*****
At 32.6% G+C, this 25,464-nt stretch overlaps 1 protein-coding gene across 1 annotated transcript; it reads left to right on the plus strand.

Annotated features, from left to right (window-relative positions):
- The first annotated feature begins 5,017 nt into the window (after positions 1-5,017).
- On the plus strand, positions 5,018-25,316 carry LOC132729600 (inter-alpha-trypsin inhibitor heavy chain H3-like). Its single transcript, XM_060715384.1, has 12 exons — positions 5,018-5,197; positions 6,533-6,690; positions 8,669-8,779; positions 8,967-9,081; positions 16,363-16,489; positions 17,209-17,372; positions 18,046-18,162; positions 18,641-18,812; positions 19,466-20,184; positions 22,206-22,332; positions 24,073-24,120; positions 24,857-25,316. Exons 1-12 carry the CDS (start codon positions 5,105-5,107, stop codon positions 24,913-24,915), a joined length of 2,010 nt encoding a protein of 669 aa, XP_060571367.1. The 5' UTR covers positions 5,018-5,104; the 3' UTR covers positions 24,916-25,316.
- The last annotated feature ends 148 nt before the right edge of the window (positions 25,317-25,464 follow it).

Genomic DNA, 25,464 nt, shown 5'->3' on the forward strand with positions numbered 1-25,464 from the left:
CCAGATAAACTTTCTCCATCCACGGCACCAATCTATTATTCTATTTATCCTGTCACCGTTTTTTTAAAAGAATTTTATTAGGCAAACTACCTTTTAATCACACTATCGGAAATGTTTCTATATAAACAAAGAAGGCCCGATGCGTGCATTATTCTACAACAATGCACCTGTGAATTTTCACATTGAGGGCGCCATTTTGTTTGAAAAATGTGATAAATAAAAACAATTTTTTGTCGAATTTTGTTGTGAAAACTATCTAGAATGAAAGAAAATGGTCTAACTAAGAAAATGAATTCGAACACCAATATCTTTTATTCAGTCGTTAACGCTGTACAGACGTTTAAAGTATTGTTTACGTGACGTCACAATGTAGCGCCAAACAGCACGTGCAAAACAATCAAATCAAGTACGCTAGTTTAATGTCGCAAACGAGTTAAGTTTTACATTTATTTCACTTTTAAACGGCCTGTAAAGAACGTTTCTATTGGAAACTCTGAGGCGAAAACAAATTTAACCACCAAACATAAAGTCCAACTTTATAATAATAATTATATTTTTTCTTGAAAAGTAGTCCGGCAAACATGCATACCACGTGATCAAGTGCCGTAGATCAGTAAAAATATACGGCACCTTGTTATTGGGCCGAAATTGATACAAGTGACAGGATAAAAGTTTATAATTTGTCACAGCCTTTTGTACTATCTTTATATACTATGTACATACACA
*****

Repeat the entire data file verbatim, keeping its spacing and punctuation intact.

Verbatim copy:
At 32.6% G+C, this 25,464-nt stretch overlaps 1 protein-coding gene across 1 annotated transcript; it reads left to right on the plus strand.

Annotated features, from left to right (window-relative positions):
- The first annotated feature begins 5,017 nt into the window (after positions 1-5,017).
- On the plus strand, positions 5,018-25,316 carry LOC132729600 (inter-alpha-trypsin inhibitor heavy chain H3-like). Its single transcript, XM_060715384.1, has 12 exons — positions 5,018-5,197; positions 6,533-6,690; positions 8,669-8,779; positions 8,967-9,081; positions 16,363-16,489; positions 17,209-17,372; positions 18,046-18,162; positions 18,641-18,812; positions 19,466-20,184; positions 22,206-22,332; positions 24,073-24,120; positions 24,857-25,316. Exons 1-12 carry the CDS (start codon positions 5,105-5,107, stop codon positions 24,913-24,915), a joined length of 2,010 nt encoding a protein of 669 aa, XP_060571367.1. The 5' UTR covers positions 5,018-5,104; the 3' UTR covers positions 24,916-25,316.
- The last annotated feature ends 148 nt before the right edge of the window (positions 25,317-25,464 follow it).

Genomic DNA, 25,464 nt, shown 5'->3' on the forward strand with positions numbered 1-25,464 from the left:
CCAGATAAACTTTCTCCATCCACGGCACCAATCTATTATTCTATTTATCCTGTCACCGTTTTTTTAAAAGAATTTTATTAGGCAAACTACCTTTTAATCACACTATCGGAAATGTTTCTATATAAACAAAGAAGGCCCGATGCGTGCATTATTCTACAACAATGCACCTGTGAATTTTCACATTGAGGGCGCCATTTTGTTTGAAAAATGTGATAAATAAAAACAATTTTTTGTCGAATTTTGTTGTGAAAACTATCTAGAATGAAAGAAAATGGTCTAACTAAGAAAATGAATTCGAACACCAATATCTTTTATTCAGTCGTTAACGCTGTACAGACGTTTAAAGTATTGTTTACGTGACGTCACAATGTAGCGCCAAACAGCACGTGCAAAACAATCAAATCAAGTACGCTAGTTTAATGTCGCAAACGAGTTAAGTTTTACATTTATTTCACTTTTAAACGGCCTGTAAAGAACGTTTCTATTGGAAACTCTGAGGCGAAAACAAATTTAACCACCAAACATAAAGTCCAACTTTATAATAATAATTATATTTTTTCTTGAAAAGTAGTCCGGCAAACATGCATACCACGTGATCAAGTGCCGTAGATCAGTAAAAATATACGGCACCTTGTTATTGGGCCGAAATTGATACAAGTGACAGGATAAAAGTTTATAATTTGTCACAGCCTTTTGTACTATCTTTATATACTATGTACATACACA